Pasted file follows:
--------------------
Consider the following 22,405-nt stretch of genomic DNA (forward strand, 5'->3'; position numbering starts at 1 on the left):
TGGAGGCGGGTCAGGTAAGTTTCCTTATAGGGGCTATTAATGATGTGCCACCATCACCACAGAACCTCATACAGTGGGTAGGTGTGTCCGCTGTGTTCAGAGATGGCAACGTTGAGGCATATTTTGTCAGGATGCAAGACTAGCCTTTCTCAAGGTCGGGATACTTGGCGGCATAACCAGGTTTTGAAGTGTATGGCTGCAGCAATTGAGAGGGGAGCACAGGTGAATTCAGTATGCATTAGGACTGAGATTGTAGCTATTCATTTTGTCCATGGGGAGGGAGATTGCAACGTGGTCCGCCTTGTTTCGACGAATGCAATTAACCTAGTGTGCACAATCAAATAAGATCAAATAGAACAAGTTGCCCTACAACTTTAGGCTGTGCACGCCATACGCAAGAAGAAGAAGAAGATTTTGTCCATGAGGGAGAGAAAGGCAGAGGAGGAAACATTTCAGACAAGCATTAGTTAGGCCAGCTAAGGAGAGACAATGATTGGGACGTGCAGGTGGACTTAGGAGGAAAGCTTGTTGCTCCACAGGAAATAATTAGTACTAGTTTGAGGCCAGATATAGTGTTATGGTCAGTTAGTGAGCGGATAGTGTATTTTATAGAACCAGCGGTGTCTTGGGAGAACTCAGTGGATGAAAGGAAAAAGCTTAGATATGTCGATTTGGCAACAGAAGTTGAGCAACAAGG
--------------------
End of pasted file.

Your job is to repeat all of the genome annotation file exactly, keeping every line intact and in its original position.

Consider the following 22,405-nt stretch of genomic DNA (forward strand, 5'->3'; position numbering starts at 1 on the left):
TGGAGGCGGGTCAGGTAAGTTTCCTTATAGGGGCTATTAATGATGTGCCACCATCACCACAGAACCTCATACAGTGGGTAGGTGTGTCCGCTGTGTTCAGAGATGGCAACGTTGAGGCATATTTTGTCAGGATGCAAGACTAGCCTTTCTCAAGGTCGGGATACTTGGCGGCATAACCAGGTTTTGAAGTGTATGGCTGCAGCAATTGAGAGGGGAGCACAGGTGAATTCAGTATGCATTAGGACTGAGATTGTAGCTATTCATTTTGTCCATGGGGAGGGAGATTGCAACGTGGTCCGCCTTGTTTCGACGAATGCAATTAACCTAGTGTGCACAATCAAATAAGATCAAATAGAACAAGTTGCCCTACAACTTTAGGCTGTGCACGCCATACGCAAGAAGAAGAAGAAGATTTTGTCCATGAGGGAGAGAAAGGCAGAGGAGGAAACATTTCAGACAAGCATTAGTTAGGCCAGCTAAGGAGAGACAATGATTGGGACGTGCAGGTGGACTTAGGAGGAAAGCTTGTTGCTCCACAGGAAATAATTAGTACTAGTTTGAGGCCAGATATAGTGTTATGGTCAGTTAGTGAGCGGATAGTGTATTTTATAGAACCAGCGGTGTCTTGGGAGAACTCAGTGGATGAAAGGAAAAAGCTTAGATATGTCGATTTGGCAACAGAAGTTGAGCAACAAGG